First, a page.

An Attitude of Gratitude

Sundays at Rockbrook provide us with a moment to catch our breath. After a very full week of riding horses, weaving on Inkle looms, taking the polar plunge, zipping across camp, and hitting tetherballs, it is welcome (and necessary!) to take a little break. 

On Sundays we sleep in a little later and enjoy breakfast in our pajamas.  Afterwards we take some time to clean our cabins, put on our uniforms, and get ready for flag-raising and chapel.  For many girls, these ceremonies are so special because they are a different time at camp, a little quieter, a little more serious.  The silent walk to chapel provides a chance for girls to hear the sounds at camp that are often overwhelmed by happy chatter, shrieks, and singing.  Girls start to notice the birdsong, feel the sun’s rays, maybe even get a sprinkle of rain on them.  After arriving at the rustic clearing in the woods that was selected by campers nearly 100 years ago, girls learn the theme for chapel that week.  Our chapel services are not religious services, but rather quiet, thought-provoking times at camp.  The girls participate by choice, and they may lead songs, read poems, and share thoughts that have to do with the weekly theme.

This week, our theme was “Gratitude.” Girls quickly caught on to the theme by expressing how lucky they felt to have the opportunity to spend time in this beautiful setting, living closely with so many fun and interesting people.  Many girls recognized that coming to camp has been a gift for them from another person. We read the book “The Secret of Saying Thanks” by Douglas Wood together.  The book helped draw attention to the many simple gifts around us all of the time – from the beauty of flowers, the shade of trees, the silence of mountains, the life of waters.  In closing the book teaches that a grateful heart is a happy one.  The campers really embraced the teachings of this book.  After chapel one of our campers wrote her thoughts about Rockbrook:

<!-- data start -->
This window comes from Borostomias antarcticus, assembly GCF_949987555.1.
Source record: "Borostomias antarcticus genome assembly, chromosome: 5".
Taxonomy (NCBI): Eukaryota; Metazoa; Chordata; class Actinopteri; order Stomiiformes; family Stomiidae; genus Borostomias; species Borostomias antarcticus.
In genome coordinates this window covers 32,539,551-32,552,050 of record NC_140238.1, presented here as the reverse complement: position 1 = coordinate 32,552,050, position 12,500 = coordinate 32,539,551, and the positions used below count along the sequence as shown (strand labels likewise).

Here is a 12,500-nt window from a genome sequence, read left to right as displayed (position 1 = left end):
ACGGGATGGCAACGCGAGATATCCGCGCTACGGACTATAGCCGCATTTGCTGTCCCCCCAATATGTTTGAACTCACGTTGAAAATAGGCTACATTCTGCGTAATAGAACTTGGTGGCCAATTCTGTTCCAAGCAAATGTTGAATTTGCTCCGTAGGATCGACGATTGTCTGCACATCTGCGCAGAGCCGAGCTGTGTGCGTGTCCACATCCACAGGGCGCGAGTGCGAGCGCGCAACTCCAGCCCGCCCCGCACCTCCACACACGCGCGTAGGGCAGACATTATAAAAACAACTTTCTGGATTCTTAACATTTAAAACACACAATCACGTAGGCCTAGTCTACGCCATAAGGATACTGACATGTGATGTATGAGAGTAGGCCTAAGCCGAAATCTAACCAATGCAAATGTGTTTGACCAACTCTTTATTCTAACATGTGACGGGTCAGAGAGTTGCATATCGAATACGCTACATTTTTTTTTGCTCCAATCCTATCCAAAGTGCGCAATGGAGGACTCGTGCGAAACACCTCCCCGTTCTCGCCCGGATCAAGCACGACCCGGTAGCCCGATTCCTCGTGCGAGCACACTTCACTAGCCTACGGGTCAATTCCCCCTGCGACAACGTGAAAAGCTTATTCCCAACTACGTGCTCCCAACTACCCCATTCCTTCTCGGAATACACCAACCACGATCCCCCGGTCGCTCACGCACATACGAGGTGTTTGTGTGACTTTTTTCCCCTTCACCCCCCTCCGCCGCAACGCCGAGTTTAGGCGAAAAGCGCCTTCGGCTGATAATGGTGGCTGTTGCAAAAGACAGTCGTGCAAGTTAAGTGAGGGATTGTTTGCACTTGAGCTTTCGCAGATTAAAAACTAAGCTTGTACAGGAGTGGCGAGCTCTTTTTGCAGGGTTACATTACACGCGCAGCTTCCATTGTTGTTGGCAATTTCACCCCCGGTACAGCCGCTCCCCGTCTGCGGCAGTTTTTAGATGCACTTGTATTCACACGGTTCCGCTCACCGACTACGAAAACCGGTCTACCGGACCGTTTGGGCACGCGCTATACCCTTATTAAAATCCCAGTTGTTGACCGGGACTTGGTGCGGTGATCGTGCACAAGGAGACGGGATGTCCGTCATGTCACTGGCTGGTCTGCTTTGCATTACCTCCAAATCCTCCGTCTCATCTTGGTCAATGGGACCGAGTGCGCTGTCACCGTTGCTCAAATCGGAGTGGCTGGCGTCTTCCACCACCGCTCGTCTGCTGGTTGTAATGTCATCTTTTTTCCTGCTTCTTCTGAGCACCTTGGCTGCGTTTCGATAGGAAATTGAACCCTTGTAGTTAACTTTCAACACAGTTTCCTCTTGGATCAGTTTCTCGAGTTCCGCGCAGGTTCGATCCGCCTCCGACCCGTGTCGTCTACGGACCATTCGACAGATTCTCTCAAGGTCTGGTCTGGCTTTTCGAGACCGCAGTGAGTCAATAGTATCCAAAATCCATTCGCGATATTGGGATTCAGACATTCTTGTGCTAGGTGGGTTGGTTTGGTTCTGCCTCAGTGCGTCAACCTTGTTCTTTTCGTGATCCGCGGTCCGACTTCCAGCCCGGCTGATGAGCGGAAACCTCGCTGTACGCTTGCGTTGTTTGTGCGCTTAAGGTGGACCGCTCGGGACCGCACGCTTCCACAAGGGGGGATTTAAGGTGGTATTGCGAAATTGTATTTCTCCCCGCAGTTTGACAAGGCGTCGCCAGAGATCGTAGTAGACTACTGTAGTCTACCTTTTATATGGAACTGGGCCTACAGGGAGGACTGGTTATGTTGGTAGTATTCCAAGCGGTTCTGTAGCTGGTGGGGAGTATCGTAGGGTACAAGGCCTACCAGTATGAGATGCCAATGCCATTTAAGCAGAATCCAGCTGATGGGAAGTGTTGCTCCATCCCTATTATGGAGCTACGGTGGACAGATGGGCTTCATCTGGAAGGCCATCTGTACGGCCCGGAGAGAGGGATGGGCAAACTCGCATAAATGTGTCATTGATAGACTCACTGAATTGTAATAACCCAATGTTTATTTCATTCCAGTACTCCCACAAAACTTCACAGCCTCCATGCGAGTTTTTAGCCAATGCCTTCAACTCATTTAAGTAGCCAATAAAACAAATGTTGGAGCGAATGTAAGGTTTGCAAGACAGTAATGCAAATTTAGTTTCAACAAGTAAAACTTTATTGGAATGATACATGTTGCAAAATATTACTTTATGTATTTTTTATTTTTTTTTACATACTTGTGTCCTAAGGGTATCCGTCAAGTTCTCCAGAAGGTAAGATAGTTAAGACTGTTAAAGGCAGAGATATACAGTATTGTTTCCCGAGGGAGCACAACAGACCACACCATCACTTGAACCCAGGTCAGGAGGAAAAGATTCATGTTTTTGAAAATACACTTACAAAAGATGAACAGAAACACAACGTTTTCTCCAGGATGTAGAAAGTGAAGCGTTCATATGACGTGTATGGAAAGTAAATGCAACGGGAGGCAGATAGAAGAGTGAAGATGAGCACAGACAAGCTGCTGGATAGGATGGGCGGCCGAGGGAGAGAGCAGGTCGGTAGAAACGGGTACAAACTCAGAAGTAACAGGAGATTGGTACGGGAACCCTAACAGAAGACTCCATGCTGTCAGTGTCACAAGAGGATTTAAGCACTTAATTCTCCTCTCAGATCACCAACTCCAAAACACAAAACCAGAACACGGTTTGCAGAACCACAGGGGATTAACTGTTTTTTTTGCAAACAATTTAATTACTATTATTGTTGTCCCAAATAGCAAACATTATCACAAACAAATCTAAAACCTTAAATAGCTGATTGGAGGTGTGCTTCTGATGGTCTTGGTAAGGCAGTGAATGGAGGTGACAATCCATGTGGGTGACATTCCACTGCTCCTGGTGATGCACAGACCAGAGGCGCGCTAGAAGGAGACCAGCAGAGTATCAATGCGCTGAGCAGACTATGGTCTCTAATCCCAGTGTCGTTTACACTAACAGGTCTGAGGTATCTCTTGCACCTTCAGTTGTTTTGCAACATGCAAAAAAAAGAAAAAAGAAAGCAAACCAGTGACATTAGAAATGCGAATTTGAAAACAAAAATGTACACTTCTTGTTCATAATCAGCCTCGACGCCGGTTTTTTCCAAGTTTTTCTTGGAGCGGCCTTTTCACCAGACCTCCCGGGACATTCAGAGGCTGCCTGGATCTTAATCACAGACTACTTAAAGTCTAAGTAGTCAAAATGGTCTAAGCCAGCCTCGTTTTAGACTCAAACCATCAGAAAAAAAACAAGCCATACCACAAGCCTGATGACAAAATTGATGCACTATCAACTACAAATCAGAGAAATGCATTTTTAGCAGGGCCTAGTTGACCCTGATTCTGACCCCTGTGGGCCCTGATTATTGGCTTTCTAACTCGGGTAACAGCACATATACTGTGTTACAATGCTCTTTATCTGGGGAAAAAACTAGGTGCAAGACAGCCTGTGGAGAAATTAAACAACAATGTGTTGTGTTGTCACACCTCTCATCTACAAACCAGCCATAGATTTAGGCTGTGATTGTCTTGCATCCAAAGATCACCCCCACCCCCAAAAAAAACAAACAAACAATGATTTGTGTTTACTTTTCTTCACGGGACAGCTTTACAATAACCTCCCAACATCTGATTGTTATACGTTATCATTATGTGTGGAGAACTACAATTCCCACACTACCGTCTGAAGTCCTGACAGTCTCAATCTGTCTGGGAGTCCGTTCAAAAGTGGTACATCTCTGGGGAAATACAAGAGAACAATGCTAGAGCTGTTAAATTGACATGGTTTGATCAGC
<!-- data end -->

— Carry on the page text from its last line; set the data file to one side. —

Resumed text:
I stumbled upon it by chance; this place that my great-aunt, grandmother, and aunt all loved before me.

And now, there is no sound that I love more than the bell’s peal mingling with laughter,

No sight I love more than a girl tying the friendship knot on a first-year camper’s tie,

No taste I love more than fresh donuts on Sunday morning, broken and shared between friends,

No smell I love more than the last wisps of smoke from a spirit fire candle,

And no feeling I love more than the warmth of a hug that I know means farewell,

But not goodbye.

We still have a few more days before our farewells, and we are grateful for all of  these fun and happy moments together.

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